Abbott Specimen 49

Abbott 49

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Specimen Card Nomenclature
Pulmonary stenosis with large defect of interventricular septum, deviation to right of aorta and patent foramen ovale.
International Classification of Diseases
Tetralogy of Fallot
Atlas Illustration
Dr. P.P. Smyth
Ten years
Front view shows an enlarged right ventricle (R) with a red rod extending through the tricuspid valve orifice. The pulmonary artery (long arrow) is markedly stenotic. The aortic valve (A) partly over-rides a large ventricular-septal defect (short arrows). The back view shows a normal left ventricle. A blue rod is present in an atrial septal defect.

Abbott 49 with letters

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The primitive heart consists of a straight tube whose proximal and distal ends are fixed within the pericardial cavity. Because the tube's growth is more rapid than that of the cavity, it is forced to bend, forming sulci and “segments” corresponding to future cardiac structures. The ascending limb of this bent structure (the bulbis cordis) differentiates into three components:

  • Proximal - the trabeculated portion of the right ventricle
  • middle (the conus cordis) - the outflow tracts of the ventricles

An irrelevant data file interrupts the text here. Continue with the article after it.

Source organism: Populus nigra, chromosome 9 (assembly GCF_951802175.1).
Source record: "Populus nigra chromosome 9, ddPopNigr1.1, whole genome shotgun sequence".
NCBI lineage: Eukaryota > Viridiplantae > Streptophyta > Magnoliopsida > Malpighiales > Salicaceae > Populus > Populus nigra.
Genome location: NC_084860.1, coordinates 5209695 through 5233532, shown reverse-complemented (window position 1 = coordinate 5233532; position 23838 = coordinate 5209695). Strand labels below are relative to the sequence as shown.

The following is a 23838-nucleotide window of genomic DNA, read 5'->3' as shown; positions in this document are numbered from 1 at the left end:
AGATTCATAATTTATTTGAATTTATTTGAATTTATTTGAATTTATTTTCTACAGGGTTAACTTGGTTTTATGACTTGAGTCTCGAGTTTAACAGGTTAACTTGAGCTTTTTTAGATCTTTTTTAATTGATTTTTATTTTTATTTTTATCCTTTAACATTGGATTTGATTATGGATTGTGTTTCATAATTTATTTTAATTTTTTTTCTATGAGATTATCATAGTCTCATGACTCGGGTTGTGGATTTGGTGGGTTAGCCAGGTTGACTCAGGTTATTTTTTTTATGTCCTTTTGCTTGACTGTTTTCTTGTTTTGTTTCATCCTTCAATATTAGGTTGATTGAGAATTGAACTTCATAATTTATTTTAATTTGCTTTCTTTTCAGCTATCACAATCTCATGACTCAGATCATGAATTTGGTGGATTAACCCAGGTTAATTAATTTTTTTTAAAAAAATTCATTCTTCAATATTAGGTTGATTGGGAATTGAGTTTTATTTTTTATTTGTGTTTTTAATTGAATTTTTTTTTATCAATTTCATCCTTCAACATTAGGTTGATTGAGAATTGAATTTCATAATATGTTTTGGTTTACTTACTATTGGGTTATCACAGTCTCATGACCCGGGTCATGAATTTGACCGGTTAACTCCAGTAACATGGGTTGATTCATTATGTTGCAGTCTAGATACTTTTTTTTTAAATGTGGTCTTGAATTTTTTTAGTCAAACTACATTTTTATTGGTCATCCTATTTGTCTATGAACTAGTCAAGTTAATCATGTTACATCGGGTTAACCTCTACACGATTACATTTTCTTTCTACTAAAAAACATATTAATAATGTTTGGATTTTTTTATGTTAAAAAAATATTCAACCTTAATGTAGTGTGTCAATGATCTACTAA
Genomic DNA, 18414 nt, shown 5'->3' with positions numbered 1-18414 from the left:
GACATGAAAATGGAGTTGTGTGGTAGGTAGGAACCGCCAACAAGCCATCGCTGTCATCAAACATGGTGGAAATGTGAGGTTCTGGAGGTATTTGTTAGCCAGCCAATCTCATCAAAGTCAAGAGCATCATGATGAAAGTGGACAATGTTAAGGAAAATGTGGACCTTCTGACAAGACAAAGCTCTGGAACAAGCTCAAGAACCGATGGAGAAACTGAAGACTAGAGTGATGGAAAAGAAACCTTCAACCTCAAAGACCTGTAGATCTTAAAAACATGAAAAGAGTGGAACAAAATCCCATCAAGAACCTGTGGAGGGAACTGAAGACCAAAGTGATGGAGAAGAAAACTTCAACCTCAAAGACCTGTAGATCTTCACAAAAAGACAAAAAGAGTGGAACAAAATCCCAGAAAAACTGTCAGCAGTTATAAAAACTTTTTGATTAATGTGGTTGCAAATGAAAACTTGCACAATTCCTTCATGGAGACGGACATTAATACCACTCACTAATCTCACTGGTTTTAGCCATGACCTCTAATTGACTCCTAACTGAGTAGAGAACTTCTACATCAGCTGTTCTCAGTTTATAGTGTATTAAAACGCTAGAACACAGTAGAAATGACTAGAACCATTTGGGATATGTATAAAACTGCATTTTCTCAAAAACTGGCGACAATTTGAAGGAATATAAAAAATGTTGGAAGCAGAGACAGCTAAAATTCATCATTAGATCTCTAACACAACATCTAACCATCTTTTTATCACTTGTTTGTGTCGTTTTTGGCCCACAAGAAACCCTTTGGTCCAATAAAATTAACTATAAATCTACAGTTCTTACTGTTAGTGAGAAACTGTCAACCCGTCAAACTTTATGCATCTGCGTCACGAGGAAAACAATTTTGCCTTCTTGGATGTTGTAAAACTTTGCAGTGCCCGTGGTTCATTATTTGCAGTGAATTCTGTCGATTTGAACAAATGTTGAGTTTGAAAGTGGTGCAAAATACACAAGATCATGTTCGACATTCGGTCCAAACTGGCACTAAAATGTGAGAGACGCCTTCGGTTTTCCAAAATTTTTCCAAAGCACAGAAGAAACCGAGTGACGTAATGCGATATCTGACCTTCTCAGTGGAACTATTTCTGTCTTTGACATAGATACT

• distal (the truncus arteriosus) - the proximal aorta and pulmonary arteries

Four tissue ridges−two each related to the truncus and the conus−develop on the inner aspect of the bulbis cordis. The truncus swellings enlarge and fuse to form the truncus septum, which grows in a spiral course to divide the truncus into distinct pulmonary and aortic channels. The conus swellings also grow and fuse with each other and with the endocardial cushions inferiorly, eventually contributing to the development of the superior portions of both ventricles (including the membranous portion of the interventricular septum). An abnormality of this complex process is believed to underly the structural components of Tetralogy of Fallot.

Tetralogy is the most frequent congenital anomaly of the conotruncal region, occurring in about 1 per 1000 births. The structural abnormalities which define it are:

  • stenosis of the pulmonary outflow tract
  • a ventricular septal defect
  • a partially displaced aorta that overrides the septal defect

The latter two abnormalities allow blood to flow from the venous to the systemic circulation. The fourth component of the anomaly−right ventricular hypertrophy−occurs as a consequence of elevated right ventricular pressure. The obligatory right to left shunt typically results in decreased systemic PO2 and cyanosis. Other clinical findings include dyspnea, digital clubbing, syncope (“tet spells”) and embolic stroke (as was likely the case in the boy whose heart is shown here).

Etienne-Louis Arthur Fallot was a French cardiologist who described the condition in detail in 1888. Despite the recognition given to him for this, the anomaly had been documented much earlier by the Danish anatomist Niels Stensen (Nicolas Steno) in 1672, as well as a variety of other physicians in the following years.

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